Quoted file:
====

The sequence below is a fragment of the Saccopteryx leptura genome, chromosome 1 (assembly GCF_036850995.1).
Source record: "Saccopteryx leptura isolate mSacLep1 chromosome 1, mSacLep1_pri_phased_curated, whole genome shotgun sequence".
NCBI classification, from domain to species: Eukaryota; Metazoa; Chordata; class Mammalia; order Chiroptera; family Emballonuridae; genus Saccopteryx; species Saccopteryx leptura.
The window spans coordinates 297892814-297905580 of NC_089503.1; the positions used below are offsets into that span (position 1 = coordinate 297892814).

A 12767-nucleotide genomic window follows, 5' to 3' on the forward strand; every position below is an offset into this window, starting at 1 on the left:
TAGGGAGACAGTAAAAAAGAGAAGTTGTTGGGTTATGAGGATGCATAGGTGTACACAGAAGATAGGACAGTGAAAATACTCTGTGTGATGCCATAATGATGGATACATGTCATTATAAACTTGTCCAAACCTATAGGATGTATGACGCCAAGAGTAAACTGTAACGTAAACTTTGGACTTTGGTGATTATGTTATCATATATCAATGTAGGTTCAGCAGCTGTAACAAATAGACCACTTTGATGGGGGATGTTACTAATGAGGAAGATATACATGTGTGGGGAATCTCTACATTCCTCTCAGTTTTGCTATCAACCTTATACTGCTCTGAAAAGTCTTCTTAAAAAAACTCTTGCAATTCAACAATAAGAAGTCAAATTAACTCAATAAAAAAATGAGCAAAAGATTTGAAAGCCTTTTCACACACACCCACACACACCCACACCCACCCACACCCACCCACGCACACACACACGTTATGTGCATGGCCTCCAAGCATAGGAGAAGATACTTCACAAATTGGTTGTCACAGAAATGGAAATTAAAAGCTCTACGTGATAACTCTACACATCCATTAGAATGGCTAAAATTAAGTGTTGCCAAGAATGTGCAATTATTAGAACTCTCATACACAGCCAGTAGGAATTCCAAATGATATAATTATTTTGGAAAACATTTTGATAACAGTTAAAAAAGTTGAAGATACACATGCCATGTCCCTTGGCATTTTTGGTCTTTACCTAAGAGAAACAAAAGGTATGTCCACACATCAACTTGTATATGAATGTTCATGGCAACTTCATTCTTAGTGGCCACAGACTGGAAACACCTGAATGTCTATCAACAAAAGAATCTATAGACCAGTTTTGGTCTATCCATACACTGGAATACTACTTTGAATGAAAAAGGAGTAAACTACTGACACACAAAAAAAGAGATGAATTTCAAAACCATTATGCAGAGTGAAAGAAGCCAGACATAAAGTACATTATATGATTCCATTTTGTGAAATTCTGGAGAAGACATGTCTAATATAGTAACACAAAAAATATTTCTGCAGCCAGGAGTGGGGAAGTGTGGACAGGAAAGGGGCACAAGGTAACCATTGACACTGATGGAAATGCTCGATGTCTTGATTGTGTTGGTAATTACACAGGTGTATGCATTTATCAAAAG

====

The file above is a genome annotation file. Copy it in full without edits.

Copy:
The sequence below is a fragment of the Saccopteryx leptura genome, chromosome 1 (assembly GCF_036850995.1).
Source record: "Saccopteryx leptura isolate mSacLep1 chromosome 1, mSacLep1_pri_phased_curated, whole genome shotgun sequence".
NCBI classification, from domain to species: Eukaryota; Metazoa; Chordata; class Mammalia; order Chiroptera; family Emballonuridae; genus Saccopteryx; species Saccopteryx leptura.
The window spans coordinates 297892814-297905580 of NC_089503.1; the positions used below are offsets into that span (position 1 = coordinate 297892814).

A 12767-nucleotide genomic window follows, 5' to 3' on the forward strand; every position below is an offset into this window, starting at 1 on the left:
TAGGGAGACAGTAAAAAAGAGAAGTTGTTGGGTTATGAGGATGCATAGGTGTACACAGAAGATAGGACAGTGAAAATACTCTGTGTGATGCCATAATGATGGATACATGTCATTATAAACTTGTCCAAACCTATAGGATGTATGACGCCAAGAGTAAACTGTAACGTAAACTTTGGACTTTGGTGATTATGTTATCATATATCAATGTAGGTTCAGCAGCTGTAACAAATAGACCACTTTGATGGGGGATGTTACTAATGAGGAAGATATACATGTGTGGGGAATCTCTACATTCCTCTCAGTTTTGCTATCAACCTTATACTGCTCTGAAAAGTCTTCTTAAAAAAACTCTTGCAATTCAACAATAAGAAGTCAAATTAACTCAATAAAAAAATGAGCAAAAGATTTGAAAGCCTTTTCACACACACCCACACACACCCACACCCACCCACACCCACCCACGCACACACACACGTTATGTGCATGGCCTCCAAGCATAGGAGAAGATACTTCACAAATTGGTTGTCACAGAAATGGAAATTAAAAGCTCTACGTGATAACTCTACACATCCATTAGAATGGCTAAAATTAAGTGTTGCCAAGAATGTGCAATTATTAGAACTCTCATACACAGCCAGTAGGAATTCCAAATGATATAATTATTTTGGAAAACATTTTGATAACAGTTAAAAAAGTTGAAGATACACATGCCATGTCCCTTGGCATTTTTGGTCTTTACCTAAGAGAAACAAAAGGTATGTCCACACATCAACTTGTATATGAATGTTCATGGCAACTTCATTCTTAGTGGCCACAGACTGGAAACACCTGAATGTCTATCAACAAAAGAATCTATAGACCAGTTTTGGTCTATCCATACACTGGAATACTACTTTGAATGAAAAAGGAGTAAACTACTGACACACAAAAAAAGAGATGAATTTCAAAACCATTATGCAGAGTGAAAGAAGCCAGACATAAAGTACATTATATGATTCCATTTTGTGAAATTCTGGAGAAGACATGTCTAATATAGTAACACAAAAAATATTTCTGCAGCCAGGAGTGGGGAAGTGTGGACAGGAAAGGGGCACAAGGTAACCATTGACACTGATGGAAATGCTCGATGTCTTGATTGTGTTGGTAATTACACAGGTGTATGCATTTATCAAAAG